Just let me give the Court an example of what has taken place. Mr. Dayton has not interviewed not one witness that appears on our witness list to be able to sit down and know what these witnesses are going to testify to if they should be called to trial. I have begged Mr. Dayton to renew the motion for experts that is desperately needed in this trial to form a proper defense. He ignores that. He has not done anything towards getting those except sit here and tell you that he needs an expert at our meeting 17 days ago, and provided no case law to you to even indicate that you had the authority to appoint expert witnesses.
THE COURT: Well. Before you get too far afield in depth, I think the question I asked you is what do you want to do. Do you want to proceed with Mr. Herman, because if that's what you want to do-is it your intent that you proceed without Mr. Dayton, or are you attempting to continue the case without Mr. Dayton and let Mr. Herman resume the reins? What is it that you want me to do for you at this point?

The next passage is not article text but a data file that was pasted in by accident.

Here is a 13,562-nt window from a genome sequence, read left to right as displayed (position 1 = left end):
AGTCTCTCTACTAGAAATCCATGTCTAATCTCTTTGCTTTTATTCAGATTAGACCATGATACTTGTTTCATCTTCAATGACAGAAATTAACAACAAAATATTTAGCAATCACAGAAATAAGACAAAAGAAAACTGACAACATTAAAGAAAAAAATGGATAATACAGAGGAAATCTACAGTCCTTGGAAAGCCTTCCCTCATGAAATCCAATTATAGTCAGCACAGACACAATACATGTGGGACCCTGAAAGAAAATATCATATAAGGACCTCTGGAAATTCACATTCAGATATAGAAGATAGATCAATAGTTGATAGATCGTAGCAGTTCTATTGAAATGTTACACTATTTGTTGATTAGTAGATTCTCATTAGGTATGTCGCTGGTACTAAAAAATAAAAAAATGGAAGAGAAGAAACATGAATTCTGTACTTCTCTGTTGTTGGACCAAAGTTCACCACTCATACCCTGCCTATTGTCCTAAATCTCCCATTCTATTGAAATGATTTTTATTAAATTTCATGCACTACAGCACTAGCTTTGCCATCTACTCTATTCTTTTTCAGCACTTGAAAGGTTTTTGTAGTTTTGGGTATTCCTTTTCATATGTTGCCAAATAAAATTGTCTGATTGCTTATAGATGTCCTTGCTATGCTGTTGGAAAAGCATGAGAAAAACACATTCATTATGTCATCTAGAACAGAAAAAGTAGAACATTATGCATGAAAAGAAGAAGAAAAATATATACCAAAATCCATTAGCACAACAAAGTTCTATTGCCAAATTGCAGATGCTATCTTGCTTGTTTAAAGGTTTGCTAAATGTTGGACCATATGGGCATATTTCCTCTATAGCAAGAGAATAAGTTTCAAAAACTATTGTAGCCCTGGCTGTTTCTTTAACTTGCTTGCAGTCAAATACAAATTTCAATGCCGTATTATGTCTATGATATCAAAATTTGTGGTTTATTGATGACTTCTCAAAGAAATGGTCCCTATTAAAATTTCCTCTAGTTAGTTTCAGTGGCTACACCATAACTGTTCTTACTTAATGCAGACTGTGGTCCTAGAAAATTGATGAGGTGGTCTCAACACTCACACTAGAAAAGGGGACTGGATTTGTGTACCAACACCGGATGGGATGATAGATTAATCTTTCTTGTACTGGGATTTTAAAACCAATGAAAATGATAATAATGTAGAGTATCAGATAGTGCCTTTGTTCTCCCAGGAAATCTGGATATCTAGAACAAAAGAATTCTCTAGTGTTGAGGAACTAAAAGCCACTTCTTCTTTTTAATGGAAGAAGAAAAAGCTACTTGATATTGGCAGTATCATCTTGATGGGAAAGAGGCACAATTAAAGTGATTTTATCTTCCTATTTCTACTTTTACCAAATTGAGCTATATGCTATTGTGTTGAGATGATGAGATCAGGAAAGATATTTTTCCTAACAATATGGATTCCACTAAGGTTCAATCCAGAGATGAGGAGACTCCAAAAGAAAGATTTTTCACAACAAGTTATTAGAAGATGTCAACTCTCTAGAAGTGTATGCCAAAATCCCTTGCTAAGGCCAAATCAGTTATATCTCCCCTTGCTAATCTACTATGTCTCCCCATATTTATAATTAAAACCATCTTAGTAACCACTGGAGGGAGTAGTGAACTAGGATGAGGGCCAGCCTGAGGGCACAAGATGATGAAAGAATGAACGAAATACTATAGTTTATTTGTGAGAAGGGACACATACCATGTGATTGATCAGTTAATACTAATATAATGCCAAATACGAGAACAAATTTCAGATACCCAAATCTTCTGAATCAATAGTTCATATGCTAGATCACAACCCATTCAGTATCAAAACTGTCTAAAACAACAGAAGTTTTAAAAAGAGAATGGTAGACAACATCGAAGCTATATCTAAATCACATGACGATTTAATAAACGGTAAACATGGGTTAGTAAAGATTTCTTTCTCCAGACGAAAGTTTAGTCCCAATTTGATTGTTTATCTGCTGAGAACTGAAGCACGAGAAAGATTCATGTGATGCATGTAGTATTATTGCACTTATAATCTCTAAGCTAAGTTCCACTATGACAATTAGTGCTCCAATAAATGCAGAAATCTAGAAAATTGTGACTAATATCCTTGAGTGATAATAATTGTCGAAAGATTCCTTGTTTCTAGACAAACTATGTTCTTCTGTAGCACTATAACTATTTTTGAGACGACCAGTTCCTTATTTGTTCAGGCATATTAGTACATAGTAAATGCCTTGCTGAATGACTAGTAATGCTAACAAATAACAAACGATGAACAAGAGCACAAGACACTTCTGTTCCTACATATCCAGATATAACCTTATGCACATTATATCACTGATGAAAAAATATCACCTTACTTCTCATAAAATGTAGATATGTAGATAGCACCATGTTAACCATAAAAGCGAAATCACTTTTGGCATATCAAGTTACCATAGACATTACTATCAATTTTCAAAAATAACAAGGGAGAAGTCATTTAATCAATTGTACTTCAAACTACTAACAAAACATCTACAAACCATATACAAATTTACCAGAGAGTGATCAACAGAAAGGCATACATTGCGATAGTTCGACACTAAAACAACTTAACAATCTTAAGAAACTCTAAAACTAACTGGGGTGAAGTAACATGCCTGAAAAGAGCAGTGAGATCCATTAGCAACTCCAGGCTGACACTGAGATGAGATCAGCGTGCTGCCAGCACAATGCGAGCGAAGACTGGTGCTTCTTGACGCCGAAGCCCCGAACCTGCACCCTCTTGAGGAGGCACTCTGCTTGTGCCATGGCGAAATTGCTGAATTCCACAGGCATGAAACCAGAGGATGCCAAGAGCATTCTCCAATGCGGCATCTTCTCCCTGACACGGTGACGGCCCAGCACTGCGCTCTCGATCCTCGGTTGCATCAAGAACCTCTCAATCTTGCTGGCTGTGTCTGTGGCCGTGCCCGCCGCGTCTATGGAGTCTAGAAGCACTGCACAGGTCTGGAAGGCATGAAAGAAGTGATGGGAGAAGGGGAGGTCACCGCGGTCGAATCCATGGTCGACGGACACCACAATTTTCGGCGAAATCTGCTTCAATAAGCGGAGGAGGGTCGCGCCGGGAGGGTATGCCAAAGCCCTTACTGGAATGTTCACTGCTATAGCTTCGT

THE DEFENDANT: Judge, I'm trying to get a trial that I have a proper defense. It appears that Mr. Dayton does not want to present any defense.
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THE COURT: I need to understand what it is you're-see, the thing is, when you avoid giving a direct answer, that reaffirms my prior observation that maybe there's some obstreperous behavior going on here, you're trying to get a delay or a continuance.
Okay. Let me ask the question again. Are you ready to proceed to trial today with you and Mr. Herman only without Mr. Dayton?
THE DEFENDANT: If Mr. Dayton plans on putting on no defense, yes, Your Honor. If he plans on putting on a defense, then he's welcome to stay aboard.
THE COURT: Well ․ there's a confidence of communication between you and your attorney. I can't predict -
THE DEFENDANT: He informs me that he plans on putting on no defense. That's what he informs me; so therefore, I cannot proceed with an attorney who is going to put no defense on.
THE COURT: Well, you have Mr. Herman, of course. You have another attorney. You have access to another attorney.
THE DEFENDANT: From my observation, there seems to be somewhat of a conflict between these two attorneys as to what needs to be done in the first place. So, therefore, I'm put between a rock and a hard place on having to choose whether I should go to trial without having a defense or go to trial with a totally unprepared attorney who has made no attempt whatsoever to prepare himself for this trial.
THE COURT: You know, you're in a situation where that may be a matter of opinion from your perspective. I think Mr. Dayton does seem to be thoroughly familiar with your case.
THE DEFENDANT: Yesterday's performance, sir, was a fiasco.
THE COURT: This is not the time for a debate.